The biggest concern with leaving seams to themselves is raveling. Without some way to secure the ends, separation is inevitable. If the edges of seams are not secured some kind of way, they will ravel up to, and eventually through the seam itself. While some fabrics may not ravel after a point, the hanging edges are numerous and unsightly. Even fabrics that do not ravel at all, like knit, make the inner look of a garment seem unfinished.

Personally, I feel that if you are sewing for profit, it's just professional to finish seams. Even if you don't personally see the point of doing so, it could be the difference in future sales, if nothing else. Even though the customer may not always be right, they do know what they want to pay for.

Like anything, there are several ways to finish a seam. Pinking shears are the easiest of all the methods. These heavy duty scissors have zigzag teeth so that they leave  triangle cuts in the edge of the seam. After sewing your seam together with a regular straight stitch, use a pair of pinking shears to trim the seam as close to the stitches as you can without cutting through them. The only downside to pinking shears is that when they get dull, and they will, they're useless until you figure out how to get them sharpened...or buy new ones.

A zigzag stitch is the second easiest method. It's the stitch I've taught my daughters, as beginners, so that they can wear their little creations for the life they can squeeze out of them. The more advanced your machine, the more zigzag stitch settings you have. I personally like a smaller zigzag to the bigger ones. Smaller stitches have a neater appearance, and tend to make the seam more durable because the stitches are closer together. A bigger, wider zigzag works best for knits and stretchy fabrics. After stitching the seam, trim it as close as possible without cutting through the stitches.

French seams are absolutely beautiful. The raw edges of the seam are enclosed, so you can't see them. To make them, you sew the seams of a garment with the wrong sides together, then fold over the garment with the right sides together and sew the seams again, enclosing the raw edge. You then stitch the seam to the garment. This method is very pretty, but also time consuming. Also, if you don't allow enough fabric, you could end up with a beautifully sewn garment that can't be worn!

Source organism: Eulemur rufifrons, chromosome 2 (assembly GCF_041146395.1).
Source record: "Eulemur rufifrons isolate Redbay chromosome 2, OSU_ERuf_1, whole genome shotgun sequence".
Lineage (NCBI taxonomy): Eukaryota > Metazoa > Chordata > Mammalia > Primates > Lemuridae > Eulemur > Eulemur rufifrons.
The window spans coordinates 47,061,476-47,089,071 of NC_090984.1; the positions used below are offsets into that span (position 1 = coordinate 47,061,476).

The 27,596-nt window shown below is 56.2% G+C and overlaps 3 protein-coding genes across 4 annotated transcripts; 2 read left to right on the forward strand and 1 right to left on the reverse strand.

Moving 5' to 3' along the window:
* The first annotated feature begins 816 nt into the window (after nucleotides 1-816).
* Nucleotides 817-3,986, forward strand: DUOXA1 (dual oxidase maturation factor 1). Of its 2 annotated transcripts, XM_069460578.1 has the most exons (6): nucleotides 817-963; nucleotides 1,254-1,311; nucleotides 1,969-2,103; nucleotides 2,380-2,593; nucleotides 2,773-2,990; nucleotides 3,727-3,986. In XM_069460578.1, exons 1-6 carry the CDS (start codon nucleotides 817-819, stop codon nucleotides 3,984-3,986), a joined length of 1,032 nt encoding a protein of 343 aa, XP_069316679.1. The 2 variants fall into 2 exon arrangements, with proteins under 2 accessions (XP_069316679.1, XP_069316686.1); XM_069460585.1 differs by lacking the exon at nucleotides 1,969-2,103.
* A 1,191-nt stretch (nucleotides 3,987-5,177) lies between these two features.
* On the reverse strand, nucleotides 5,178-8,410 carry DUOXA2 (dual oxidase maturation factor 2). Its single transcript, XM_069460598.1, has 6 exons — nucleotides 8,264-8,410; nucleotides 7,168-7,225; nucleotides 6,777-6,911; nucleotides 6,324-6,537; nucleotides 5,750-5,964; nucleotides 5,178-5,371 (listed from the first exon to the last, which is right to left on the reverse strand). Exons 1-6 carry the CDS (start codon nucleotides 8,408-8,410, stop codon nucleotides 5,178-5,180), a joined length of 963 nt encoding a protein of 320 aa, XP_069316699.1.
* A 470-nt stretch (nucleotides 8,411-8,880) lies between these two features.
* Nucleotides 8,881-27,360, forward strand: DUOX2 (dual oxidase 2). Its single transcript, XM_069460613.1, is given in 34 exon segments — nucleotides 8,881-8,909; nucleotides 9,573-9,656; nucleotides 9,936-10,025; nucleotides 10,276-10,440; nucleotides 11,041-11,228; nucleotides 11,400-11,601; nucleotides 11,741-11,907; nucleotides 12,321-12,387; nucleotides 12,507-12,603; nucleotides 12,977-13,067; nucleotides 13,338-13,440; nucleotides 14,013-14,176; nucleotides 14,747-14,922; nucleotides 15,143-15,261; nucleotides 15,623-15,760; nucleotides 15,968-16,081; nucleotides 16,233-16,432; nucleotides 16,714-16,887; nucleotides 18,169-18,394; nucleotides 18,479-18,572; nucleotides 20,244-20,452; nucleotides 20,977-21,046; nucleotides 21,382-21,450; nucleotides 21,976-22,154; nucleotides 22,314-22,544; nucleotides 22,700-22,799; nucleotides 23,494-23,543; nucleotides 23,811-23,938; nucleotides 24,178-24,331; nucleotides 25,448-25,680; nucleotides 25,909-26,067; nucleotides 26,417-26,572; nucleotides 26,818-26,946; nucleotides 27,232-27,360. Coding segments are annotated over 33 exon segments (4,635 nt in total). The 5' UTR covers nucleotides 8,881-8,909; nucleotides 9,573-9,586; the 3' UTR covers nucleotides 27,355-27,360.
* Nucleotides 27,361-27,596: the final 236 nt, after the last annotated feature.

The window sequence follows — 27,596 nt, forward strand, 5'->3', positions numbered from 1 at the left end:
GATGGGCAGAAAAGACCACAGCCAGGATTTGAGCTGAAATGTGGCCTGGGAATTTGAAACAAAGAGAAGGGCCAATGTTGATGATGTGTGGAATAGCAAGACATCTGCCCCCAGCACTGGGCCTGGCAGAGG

Another machine method is the overedge stitch. A long time ago, before I could afford a serger, I used this stitch to make my seams neat and have a 'close to professional' look. The overedge stitch, coupled with the special overedge foot, allows you to sew a line of square stitching over the raw edge. The stitches resemble a zigzag stitch...only they're square.This stitch gives the consistency of a zigzag stitch with the mock look and durability of a serger stitch. The only downside is the amount of time it takes to completely sew over the edge of a seam you've already sewn together once. It's like sewing the same seam twice, and can really consume lots of time. Also, since you're using regular spools of thread to do the job of a serger, this method can use tons of thread. The final product is pretty neat and clean though.

Of course, the easiest, quickest method, and my personal favorite, is running your seams through the serger. A serger has three or four spools of thread that interlock over the edge of the seam. This is possible because as you sew, a moving blade cuts off the jagged edge of the seam, leaving it smooth for the machine needles and loopers to enclose them in an intricate pattern of durable thread. Sergers use a massive amount of thread, so you purchase cones of thread for this machine. Once you use a serger, there's no looking back! There have been times when I've been without my serger, and absolutely no sewing got done. I can't live without it!

As a seamstress reaching for professionalism, I believe finishing seams is paramount. It's a good habit to have, and a great finish to all your hard work. Trust me, your customers will thank you for it!

Friday, March 14, 2014

Sewing Patterns

So I love sewing patterns. No, I mean I love patterns...so I can sew! Patterns and fabric. I've been told I have an addiction. Whether it's unhealthy or not is not really known. What I do know is I just like patterns, and I don't even use them a lot of the time. But if I see one I really like, I just can't resist purchasing it!

So the new thing with patterns right now, that's not really new, is PDF patterns. These are patterns you can purchase online, and then download them onto your computer. You never have to worry about the pattern tearing up or pieces getting lost. If anything ever happens to your paper pattern, you can just print out another and tape it together. The thing I really love about PDF patterns, besides not having to wait on them in the snail mail, is that a multi-size pattern doesn't have to drive me crazy. I can cut out the size I need, and if I need that same pattern bigger or smaller, I can print it out, and cut out the new size. No more folding the pieces under on the size I don't need. No more pins in the crotch just so I can cut out the correct one.

PDF patterns add great value to the pattern world. Now, all those beautiful boutique clothes you buy in the store and online, you can make yourself. So gifted person is generous to create pieces and put them and their instructions out there into cyberspace so that you can make the exact item for a fraction of the cost of buying it! No, the patterns aren't $ .99, which is the going price for pattern buying for me, but handmade patterns are worth so much more than the price you pay for them.